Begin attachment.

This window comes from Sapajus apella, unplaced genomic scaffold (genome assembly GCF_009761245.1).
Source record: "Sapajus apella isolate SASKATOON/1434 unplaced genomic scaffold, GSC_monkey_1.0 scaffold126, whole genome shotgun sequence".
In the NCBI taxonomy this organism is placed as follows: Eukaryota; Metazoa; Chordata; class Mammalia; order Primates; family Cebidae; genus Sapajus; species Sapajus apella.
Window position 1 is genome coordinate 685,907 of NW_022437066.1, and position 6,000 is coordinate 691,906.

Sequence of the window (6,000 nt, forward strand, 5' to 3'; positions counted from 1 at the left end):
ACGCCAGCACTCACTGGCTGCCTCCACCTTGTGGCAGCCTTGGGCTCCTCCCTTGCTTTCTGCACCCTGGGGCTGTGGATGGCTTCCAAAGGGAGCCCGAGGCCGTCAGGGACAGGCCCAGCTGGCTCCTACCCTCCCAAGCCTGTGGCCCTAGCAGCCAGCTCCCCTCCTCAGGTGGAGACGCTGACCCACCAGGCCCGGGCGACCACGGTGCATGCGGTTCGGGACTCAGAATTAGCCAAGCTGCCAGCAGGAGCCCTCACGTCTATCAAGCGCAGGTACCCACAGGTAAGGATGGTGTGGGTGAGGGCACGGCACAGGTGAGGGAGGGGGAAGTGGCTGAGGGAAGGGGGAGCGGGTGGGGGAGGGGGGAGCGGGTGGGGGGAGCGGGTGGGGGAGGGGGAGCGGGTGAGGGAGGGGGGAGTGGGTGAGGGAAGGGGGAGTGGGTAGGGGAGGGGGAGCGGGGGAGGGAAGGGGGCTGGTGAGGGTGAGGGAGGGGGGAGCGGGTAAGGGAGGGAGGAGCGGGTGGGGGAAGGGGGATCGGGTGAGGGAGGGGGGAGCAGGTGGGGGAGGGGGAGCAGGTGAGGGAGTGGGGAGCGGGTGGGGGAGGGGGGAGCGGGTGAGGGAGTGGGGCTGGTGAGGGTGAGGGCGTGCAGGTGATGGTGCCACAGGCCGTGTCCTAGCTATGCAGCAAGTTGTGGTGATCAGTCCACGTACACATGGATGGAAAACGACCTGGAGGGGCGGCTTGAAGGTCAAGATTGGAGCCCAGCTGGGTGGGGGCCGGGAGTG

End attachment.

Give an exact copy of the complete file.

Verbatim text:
This window comes from Sapajus apella, unplaced genomic scaffold (genome assembly GCF_009761245.1).
Source record: "Sapajus apella isolate SASKATOON/1434 unplaced genomic scaffold, GSC_monkey_1.0 scaffold126, whole genome shotgun sequence".
In the NCBI taxonomy this organism is placed as follows: Eukaryota; Metazoa; Chordata; class Mammalia; order Primates; family Cebidae; genus Sapajus; species Sapajus apella.
Window position 1 is genome coordinate 685,907 of NW_022437066.1, and position 6,000 is coordinate 691,906.

Sequence of the window (6,000 nt, forward strand, 5' to 3'; positions counted from 1 at the left end):
ACGCCAGCACTCACTGGCTGCCTCCACCTTGTGGCAGCCTTGGGCTCCTCCCTTGCTTTCTGCACCCTGGGGCTGTGGATGGCTTCCAAAGGGAGCCCGAGGCCGTCAGGGACAGGCCCAGCTGGCTCCTACCCTCCCAAGCCTGTGGCCCTAGCAGCCAGCTCCCCTCCTCAGGTGGAGACGCTGACCCACCAGGCCCGGGCGACCACGGTGCATGCGGTTCGGGACTCAGAATTAGCCAAGCTGCCAGCAGGAGCCCTCACGTCTATCAAGCGCAGGTACCCACAGGTAAGGATGGTGTGGGTGAGGGCACGGCACAGGTGAGGGAGGGGGAAGTGGCTGAGGGAAGGGGGAGCGGGTGGGGGAGGGGGGAGCGGGTGGGGGGAGCGGGTGGGGGAGGGGGAGCGGGTGAGGGAGGGGGGAGTGGGTGAGGGAAGGGGGAGTGGGTAGGGGAGGGGGAGCGGGGGAGGGAAGGGGGCTGGTGAGGGTGAGGGAGGGGGGAGCGGGTAAGGGAGGGAGGAGCGGGTGGGGGAAGGGGGATCGGGTGAGGGAGGGGGGAGCAGGTGGGGGAGGGGGAGCAGGTGAGGGAGTGGGGAGCGGGTGGGGGAGGGGGGAGCGGGTGAGGGAGTGGGGCTGGTGAGGGTGAGGGCGTGCAGGTGATGGTGCCACAGGCCGTGTCCTAGCTATGCAGCAAGTTGTGGTGATCAGTCCACGTACACATGGATGGAAAACGACCTGGAGGGGCGGCTTGAAGGTCAAGATTGGAGCCCAGCTGGGTGGGGGCCGGGAGTG